Oceanographer • Explorer • Scientist • Known as ‘Her Deepness’ • First female chief scientist of the U.S. National Oceanic and Atmospheric Administration • Once lived underwater for 20 days as part of the Tektite II expedition • First person to complete an untethered walk across the seafloor at a depth of 1,250 feet • Has logged +7,000 hours beneath the waves
Dr. Sylvia Earle is Parley Chief Science Officer, Explorer in Residence at the National Geographic Society, founder of Mission Blue and Deep Ocean Exploration and Research (DOER) and former Chief Scientist of NOAA – the first woman to serve in that role. An early pioneer of SCUBA technology, 'Her Deepness' has spent nearly a year of her life underwater, logging more than 7,000 hours beneath the surface.
She has led countless deep-sea expeditions, mostly famously the all-female Tektite II mission in the spring of 1970, which saw her and four other ‘aquanauts’ living for 10–20 days at a time under the ocean in an underwater habitat off the US Virgin Islands. The mission and its crew received a huge amount of publicity, and Earle made appearances on talk shows and even game shows, bringing the wonders of the ocean to a mass audience. In 1979, Dr. Earle walked untethered across the seafloor at a depth of 1,250 feet in a specialised suit, setting a new record.
A passionate advocate for the oceans, Dr. Earle continues to share her knowledge and experiences on stage, through film, in writing, and beyond. She has authored more than 200 scientific publications and advised on oil spill recovery (one of her specializations) after the Exxon Valdez disaster, the Gulf War and the Deepwater Horizon catastrophe. Her research and work with Mission Blue focuses on conservation of marine ecosystems; more specifically, she is working on developing a global network of “Hope Spots” – protected areas on land and in the ocean which can help safeguard our blue planet’s living systems.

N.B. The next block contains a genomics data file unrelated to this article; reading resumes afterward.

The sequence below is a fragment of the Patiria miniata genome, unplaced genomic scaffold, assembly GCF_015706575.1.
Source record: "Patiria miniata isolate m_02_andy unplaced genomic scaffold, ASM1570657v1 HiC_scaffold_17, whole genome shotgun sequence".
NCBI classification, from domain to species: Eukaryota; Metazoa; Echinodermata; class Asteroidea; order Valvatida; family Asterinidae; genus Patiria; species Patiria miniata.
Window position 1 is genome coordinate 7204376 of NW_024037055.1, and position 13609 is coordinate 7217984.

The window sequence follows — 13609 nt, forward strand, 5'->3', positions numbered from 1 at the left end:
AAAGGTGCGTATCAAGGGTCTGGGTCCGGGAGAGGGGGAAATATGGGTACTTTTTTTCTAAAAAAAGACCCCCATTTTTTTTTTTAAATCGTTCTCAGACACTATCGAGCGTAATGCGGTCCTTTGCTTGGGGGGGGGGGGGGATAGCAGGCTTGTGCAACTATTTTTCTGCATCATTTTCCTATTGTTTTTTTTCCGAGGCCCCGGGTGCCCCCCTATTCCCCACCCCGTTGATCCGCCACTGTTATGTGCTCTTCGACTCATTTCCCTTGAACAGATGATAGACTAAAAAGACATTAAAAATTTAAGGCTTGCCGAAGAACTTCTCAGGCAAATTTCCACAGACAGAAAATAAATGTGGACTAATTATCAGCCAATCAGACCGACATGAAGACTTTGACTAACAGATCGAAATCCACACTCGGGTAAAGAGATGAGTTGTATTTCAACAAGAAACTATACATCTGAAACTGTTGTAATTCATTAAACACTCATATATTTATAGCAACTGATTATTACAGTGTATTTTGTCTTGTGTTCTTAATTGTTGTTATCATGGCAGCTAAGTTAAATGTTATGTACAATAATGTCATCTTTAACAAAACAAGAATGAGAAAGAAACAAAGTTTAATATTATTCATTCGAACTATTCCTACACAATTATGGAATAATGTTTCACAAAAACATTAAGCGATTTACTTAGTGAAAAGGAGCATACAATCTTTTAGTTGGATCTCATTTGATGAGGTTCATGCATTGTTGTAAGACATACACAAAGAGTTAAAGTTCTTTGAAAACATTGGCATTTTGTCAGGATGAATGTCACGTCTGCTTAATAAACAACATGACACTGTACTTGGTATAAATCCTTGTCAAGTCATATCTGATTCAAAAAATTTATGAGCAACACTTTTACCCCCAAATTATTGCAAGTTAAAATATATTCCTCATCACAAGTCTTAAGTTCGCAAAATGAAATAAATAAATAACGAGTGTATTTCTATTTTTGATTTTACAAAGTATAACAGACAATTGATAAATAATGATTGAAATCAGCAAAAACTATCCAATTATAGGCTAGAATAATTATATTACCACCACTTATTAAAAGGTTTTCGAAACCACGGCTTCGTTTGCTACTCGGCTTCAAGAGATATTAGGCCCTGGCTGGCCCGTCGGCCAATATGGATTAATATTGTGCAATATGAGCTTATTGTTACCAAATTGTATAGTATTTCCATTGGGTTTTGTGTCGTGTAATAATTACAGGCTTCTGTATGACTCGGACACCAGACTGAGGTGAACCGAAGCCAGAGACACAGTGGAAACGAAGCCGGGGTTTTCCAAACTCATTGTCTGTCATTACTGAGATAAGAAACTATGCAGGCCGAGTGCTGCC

“The next 10 years will shape the next 10,000 years. What we do or what we fail to do will make the difference.”
– Dr. Sylvia Earle
What was the first moment you put your head underwater?
The first time my head went into the sea was when a wave knocked me over. I was three years old. It was on the New Jersey shore. At first I couldn’t breathe and it was a little frightening for a three year old, but when my toes touched the bottom and I could stand, I realized that it was exhilarating. That was really fun. My mother was watching from the beach and she could have grabbed me, concerned for my safety. But she saw the big smile on my face and let me go back in, and I've been going back in ever since.
You’ve done some very deep dives and submarine missions – have you seen plastic down at those depths?
When I began diving in the 1950s, there simply were no plastic anythings in the ocean. Today, it’s really an exceptional dive that I take – anywhere from the surface waters to thousands of feet below – that I do not encounter plastic. There’s this belief that, well, plastic is light and it floats, and of course a lot of does. But plastic also sinks. So even in a submarine, down near the seafloor, there is a lot of stuff that has accumulated there. It’s a dreadful signature for us to leave on the planet.
Is this the legacy of our generation, that we're leaving behind a dead sea, a dead planet? Or is there still hope?
I think the power of hope comes with knowing. If we did not know that the ocean is becoming more acidic, if we did not know where oxygen comes from, if we did not realize our total dependence on the existence of a natural system, we would be doomed. But the good news is, we do know.
What’s the deepest you’ve been so far?
The deepest I’ve been so far is about 4½ miles, that was in the Shinkai 6500. That’s about the depth the Titanic rests, a little deeper. It’s incredible to think how much exists above and below that depth, that’s no one’s ever witnessed before. There’s life there. Every little handful of water is packed with creatures. I dream of democratizing access to the sea – of having submersibles that will give anyone who wants to explore the ocean the ability to.
What do we still not know about the oceans?
There's much we don't yet understand, but we know enough to know that we are reaching a critical point. That we can measure, unlike any other humans who have ever existed before, we have the power to observe the skies above and see that in all of the universe, Earth is this extraordinary miracle. And unlike any who have existed before, those who came along in the 20th century and now into the 21st, we have the power of being able to measure the diminishing ice in the Arctic. Measure the amount of carbon dioxide in the atmosphere. Measure where does oxygen come from? How is carbon captured? We have a lot more to learn, but we know enough to know that just as we have the power to destroy, we do have the power to heal. And we know that burning fossil fuels has reached a point where it is literally killing us. So we have to change our ways. The great gift of fossil fuels is the knowledge that we have acquired, to understand there must be another way. And it's happening, but we don't have a lot of time.